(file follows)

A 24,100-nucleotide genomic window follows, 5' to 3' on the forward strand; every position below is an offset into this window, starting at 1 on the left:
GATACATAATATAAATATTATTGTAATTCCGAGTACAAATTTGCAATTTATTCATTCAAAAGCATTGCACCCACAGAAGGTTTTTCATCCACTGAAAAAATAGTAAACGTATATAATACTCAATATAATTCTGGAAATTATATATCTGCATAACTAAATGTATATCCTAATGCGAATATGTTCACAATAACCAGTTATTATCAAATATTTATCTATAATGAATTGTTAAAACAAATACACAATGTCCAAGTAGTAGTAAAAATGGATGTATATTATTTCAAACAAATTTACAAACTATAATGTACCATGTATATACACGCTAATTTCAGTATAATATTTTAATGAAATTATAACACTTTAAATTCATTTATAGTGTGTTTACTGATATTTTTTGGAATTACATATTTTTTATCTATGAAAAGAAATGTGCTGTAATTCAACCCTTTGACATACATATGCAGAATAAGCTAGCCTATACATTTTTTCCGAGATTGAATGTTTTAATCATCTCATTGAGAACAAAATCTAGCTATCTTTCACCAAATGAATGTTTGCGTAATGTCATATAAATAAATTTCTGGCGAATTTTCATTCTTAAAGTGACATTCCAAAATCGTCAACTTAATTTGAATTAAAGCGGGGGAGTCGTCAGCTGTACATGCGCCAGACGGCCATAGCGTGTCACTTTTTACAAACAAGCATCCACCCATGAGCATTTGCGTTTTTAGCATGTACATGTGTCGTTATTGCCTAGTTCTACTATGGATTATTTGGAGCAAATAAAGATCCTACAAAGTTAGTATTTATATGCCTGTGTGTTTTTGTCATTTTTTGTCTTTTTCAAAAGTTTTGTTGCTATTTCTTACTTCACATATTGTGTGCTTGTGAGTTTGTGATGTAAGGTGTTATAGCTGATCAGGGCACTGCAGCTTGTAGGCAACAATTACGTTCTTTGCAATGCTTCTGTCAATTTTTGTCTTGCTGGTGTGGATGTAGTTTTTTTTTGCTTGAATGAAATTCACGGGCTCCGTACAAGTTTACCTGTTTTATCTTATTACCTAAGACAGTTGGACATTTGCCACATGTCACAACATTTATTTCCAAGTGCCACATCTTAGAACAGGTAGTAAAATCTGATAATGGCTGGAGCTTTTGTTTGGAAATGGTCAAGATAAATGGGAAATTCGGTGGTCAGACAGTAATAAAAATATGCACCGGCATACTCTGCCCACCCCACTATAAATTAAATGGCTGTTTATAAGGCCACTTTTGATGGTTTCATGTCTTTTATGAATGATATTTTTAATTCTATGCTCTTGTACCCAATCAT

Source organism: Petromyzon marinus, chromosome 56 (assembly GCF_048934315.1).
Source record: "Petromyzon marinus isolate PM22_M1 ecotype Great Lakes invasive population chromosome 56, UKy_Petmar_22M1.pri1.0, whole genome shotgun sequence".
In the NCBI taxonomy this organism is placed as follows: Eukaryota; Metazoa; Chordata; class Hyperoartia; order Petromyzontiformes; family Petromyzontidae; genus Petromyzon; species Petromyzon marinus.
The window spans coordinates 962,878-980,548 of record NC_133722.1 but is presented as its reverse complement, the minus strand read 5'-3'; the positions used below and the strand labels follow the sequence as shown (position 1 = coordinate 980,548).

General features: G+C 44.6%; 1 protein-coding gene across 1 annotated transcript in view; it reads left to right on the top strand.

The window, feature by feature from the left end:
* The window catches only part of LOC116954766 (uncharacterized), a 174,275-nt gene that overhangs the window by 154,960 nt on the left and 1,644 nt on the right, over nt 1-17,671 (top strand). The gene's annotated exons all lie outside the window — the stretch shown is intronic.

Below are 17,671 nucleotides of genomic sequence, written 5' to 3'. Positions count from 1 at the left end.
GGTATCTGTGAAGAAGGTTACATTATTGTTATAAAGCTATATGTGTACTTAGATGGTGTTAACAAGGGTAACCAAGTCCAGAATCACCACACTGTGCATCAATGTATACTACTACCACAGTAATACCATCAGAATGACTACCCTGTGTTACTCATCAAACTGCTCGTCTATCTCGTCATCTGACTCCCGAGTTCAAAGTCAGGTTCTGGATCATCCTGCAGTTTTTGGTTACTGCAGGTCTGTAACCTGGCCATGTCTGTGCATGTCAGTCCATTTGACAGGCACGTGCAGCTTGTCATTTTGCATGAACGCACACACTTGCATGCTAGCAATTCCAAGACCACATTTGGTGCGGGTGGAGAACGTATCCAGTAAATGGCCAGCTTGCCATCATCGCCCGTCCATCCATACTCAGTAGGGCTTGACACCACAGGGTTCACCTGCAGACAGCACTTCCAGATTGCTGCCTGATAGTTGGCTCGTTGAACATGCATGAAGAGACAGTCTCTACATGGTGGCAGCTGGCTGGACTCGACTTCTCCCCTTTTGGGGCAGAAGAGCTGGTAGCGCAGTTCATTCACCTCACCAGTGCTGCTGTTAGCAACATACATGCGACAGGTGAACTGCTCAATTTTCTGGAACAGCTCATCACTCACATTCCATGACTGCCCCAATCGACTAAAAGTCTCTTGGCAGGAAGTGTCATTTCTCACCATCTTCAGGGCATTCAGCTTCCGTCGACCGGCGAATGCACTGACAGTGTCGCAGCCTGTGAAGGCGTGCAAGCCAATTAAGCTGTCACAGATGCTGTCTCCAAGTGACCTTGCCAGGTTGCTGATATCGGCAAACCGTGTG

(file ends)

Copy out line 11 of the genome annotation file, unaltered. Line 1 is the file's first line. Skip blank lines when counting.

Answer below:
GGTATCTGTGAAGAAGGTTACATTATTGTTATAAAGCTATATGTGTACTTAGATGGTGTTAACAAGGGTAACCAAGTCCAGAATCACCACACTGTGCATCAATGTATACTACTACCACAGTAATACCATCAGAATGACTACCCTGTGTTACTCATCAAACTGCTCGTCTATCTCGTCATCTGACTCCCGAGTTCAAAGTCAGGTTCTGGATCATCCTGCAGTTTTTGGTTACTGCAGGTCTGTAACCTGGCCATGTCTGTGCATGTCAGTCCATTTGACAGGCACGTGCAGCTTGTCATTTTGCATGAACGCACACACTTGCATGCTAGCAATTCCAAGACCACATTTGGTGCGGGTGGAGAACGTATCCAGTAAATGGCCAGCTTGCCATCATCGCCCGTCCATCCATACTCAGTAGGGCTTGACACCACAGGGTTCACCTGCAGACAGCACTTCCAGATTGCTGCCTGATAGTTGGCTCGTTGAACATGCATGAAGAGACAGTCTCTACATGGTGGCAGCTGGCTGGACTCGACTTCTCCCCTTTTGGGGCAGAAGAGCTGGTAGCGCAGTTCATTCACCTCACCAGTGCTGCTGTTAGCAACATACATGCGACAGGTGAACTGCTCAATTTTCTGGAACAGCTCATCACTCACATTCCATGACTGCCCCAATCGACTAAAAGTCTCTTGGCAGGAAGTGTCATTTCTCACCATCTTCAGGGCATTCAGCTTCCGTCGACCGGCGAATGCACTGACAGTGTCGCAGCCTGTGAAGGCGTGCAAGCCAATTAAGCTGTCACAGATGCTGTCTCCAAGTGACCTTGCCAGGTTGCTGATATCGGCAAACCGTGTG